Graduate becomes ATF special agent


Contributed by Stephanie D'Andrea

Stephanie D’Andrea poses with Kara after they were paired together in July of 2014.

Bureau of Alcohol, Tobacco, Firearms and Explosives Special Agent Stephanie D’Andrea, ’97, said her experiences as a political science and German double major at Allegheny led her to becoming a canine handler for the ATF.

While a student at Allegheny, D’Andrea participated in different activities across campus, according to Phil Foxman, ’90, current associate vice president for Development and Alumni Affairs. He formerly interacted with D’Andrea in the Office of Student Involvement when she was a student.

“She was a [Resident Adviser], member of Lambda Sigma, served on the Honor Committee, was in ASG, participated in Habitat for Humanity and Alleghenians Committed to Service, attended the National Collegiate Leadership Conference…the list goes on and on,” Foxman said.

After D’Andrea’s years at Allegheny, she went on to earn a Master of Science in criminal justice from Northeastern University, graduating in 1998.

D’Andrea was later hired as a special agent for the ATF.

“I was hired in August of ’99 in the Worcester, Massachusetts field office, part of the Boston Field Division, and I have been with [the ATF] ever since. I work in the New York Field Division currently,” D’Andrea said.

D’Andrea said she has been on the protection detail for the Director of the ATF for three years and has worked undercover on short-term and long-term transactions.

D’Andrea currently works as a canine handler with her canine partner, Kara, who is a search enhance evidence K9 according to Charles Mulham, public information officer, for the New York Field Division.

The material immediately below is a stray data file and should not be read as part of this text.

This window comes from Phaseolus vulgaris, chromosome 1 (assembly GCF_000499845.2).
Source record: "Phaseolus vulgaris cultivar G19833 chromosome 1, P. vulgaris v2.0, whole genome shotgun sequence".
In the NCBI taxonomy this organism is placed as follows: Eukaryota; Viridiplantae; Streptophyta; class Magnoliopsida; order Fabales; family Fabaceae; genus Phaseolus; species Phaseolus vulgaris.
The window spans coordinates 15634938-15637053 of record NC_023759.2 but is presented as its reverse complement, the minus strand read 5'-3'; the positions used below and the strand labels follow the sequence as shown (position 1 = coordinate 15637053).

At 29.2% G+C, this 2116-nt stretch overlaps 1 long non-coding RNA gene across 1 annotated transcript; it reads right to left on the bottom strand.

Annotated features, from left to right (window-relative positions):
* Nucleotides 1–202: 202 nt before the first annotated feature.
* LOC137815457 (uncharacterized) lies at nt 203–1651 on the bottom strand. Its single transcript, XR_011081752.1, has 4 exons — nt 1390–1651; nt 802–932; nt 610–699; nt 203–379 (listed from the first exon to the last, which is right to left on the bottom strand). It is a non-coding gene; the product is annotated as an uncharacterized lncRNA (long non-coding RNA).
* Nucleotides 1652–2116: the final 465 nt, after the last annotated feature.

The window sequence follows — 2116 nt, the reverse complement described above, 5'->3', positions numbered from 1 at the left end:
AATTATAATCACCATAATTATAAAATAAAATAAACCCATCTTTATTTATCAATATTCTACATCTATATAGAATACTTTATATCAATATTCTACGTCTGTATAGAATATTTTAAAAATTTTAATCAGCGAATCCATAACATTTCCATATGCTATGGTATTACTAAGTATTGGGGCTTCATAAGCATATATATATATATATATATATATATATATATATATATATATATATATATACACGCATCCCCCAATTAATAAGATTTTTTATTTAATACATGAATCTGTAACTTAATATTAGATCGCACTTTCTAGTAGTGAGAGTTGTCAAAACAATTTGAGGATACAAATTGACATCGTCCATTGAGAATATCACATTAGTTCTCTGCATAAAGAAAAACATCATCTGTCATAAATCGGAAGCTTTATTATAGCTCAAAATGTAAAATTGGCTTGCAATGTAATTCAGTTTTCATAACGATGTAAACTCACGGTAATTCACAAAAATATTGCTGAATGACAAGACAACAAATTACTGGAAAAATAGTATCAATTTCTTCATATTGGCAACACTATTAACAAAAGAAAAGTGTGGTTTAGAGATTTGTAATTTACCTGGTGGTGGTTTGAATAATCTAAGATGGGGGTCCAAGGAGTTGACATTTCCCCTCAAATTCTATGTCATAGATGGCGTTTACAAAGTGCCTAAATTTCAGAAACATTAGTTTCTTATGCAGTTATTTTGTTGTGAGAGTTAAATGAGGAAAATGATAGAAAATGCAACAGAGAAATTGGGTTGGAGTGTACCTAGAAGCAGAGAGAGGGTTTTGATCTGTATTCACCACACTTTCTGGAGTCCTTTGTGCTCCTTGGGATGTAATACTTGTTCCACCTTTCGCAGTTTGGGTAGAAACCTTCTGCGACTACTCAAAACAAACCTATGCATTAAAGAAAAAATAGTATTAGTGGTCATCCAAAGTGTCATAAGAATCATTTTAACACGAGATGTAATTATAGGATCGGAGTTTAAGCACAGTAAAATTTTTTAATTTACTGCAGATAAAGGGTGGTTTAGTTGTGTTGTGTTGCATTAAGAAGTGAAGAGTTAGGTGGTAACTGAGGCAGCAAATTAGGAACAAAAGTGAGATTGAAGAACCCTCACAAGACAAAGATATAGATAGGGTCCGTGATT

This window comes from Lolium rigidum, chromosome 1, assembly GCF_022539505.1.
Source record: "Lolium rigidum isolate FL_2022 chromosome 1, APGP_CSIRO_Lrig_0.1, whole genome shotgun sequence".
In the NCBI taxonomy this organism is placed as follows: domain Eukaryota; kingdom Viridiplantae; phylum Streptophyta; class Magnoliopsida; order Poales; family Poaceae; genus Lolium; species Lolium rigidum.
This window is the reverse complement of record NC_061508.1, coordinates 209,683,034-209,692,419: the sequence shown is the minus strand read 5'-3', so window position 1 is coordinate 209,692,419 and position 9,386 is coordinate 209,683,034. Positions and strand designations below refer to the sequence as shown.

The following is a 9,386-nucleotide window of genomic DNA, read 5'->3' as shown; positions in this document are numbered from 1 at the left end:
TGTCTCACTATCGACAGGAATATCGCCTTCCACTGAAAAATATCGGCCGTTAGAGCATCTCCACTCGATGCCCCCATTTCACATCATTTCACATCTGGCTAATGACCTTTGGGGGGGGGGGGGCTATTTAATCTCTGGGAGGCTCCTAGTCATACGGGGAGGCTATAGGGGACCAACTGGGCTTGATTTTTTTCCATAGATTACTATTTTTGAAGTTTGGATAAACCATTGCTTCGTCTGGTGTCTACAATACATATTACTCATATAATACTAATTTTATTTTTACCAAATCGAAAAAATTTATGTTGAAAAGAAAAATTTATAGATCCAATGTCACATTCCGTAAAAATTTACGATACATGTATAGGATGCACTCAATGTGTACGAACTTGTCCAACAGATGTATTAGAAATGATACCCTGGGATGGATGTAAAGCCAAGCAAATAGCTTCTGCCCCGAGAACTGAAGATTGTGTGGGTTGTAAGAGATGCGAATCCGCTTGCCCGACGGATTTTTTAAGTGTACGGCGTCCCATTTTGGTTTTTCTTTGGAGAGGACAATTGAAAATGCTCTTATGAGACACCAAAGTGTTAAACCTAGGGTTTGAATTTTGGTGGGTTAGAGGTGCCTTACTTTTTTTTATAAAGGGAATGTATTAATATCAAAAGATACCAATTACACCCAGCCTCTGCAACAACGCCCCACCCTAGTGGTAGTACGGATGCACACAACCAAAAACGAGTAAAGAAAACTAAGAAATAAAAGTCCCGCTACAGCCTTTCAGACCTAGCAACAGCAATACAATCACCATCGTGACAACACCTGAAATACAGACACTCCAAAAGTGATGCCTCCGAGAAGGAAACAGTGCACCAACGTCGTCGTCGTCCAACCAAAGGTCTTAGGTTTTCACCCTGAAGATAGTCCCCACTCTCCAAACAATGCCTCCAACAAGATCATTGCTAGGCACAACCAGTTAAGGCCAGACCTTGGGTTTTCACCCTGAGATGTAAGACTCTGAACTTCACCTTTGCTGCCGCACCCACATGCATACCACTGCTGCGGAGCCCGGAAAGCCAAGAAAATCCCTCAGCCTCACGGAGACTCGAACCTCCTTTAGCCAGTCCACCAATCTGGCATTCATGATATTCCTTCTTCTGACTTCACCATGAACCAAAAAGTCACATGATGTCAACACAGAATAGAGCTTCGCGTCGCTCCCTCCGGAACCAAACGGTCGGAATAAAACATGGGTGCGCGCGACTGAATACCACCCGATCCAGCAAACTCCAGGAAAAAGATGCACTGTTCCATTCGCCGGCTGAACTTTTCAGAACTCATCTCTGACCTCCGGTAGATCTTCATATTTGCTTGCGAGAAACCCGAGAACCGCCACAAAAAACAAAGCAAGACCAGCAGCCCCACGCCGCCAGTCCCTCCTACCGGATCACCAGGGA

D’Andrea’s job placed her in several different types of jobs ranging from high profile work—for example, Pope Francis’ recent visit at the Capitol Building in the District of Columbia—to  general searches of buildings.

“Everyday is different, my schedule is a little bit crazy, unpredictable. We get calls from other ATF agents, but I also work a lot with other agencies and local police officers who need assistance in searching for the things [Kara] is trained to find—everyday is a new adventure,” D’Andrea said.

Kara, a golden Labrador retriever, is trained to find 19,000 different explosive compounds, according to D’Andrea. D’Andrea and Kara train 365 days a year to ensure Kara is prepared for anything that may happen.

D’Andrea said that Allegheny has enabled her to express herself effectively in writing and oral presentations. She also said it has helped her to become a more independent individual.

“First of all, I love Allegheny. I am so glad I picked Allegheny. It was the perfect choice for me. I think in general, Allegheny gave me confidence—I was exposed to a lot of different groups and organizations. It made me more independent than I already was,” D’Andrea said.

Foxman, who is a graduate of a liberal arts college, believes that the liberal arts educational style has allowed D’Andrea to find success.

“The nature of Stephanie’s work is such that she is continually learning new things, adapting, problem solving, communicating clearly and thinking quickly. I think those are hallmarks of an Allegheny liberal arts education,” Foxman said.

Mulham, who also attended a liberal arts institution, agreed that a liberal arts education has enabled D’Andrea to find success.

“I believe that [a liberal arts education] is an education that makes a person more well-rounded, someone who can sit in an open-forum and hold conversations with various people on various topics because they have a working knowledge of those topics. I know Stephanie is well-rounded and I have to believe you can attribute the liberal arts background she has to that fact,” Mulham said.

Currently, D’Andrea works in the New York Field Division and continues to do so with Kara at her side, aiding different agencies and ensuring the agents are safe as they enter buildings.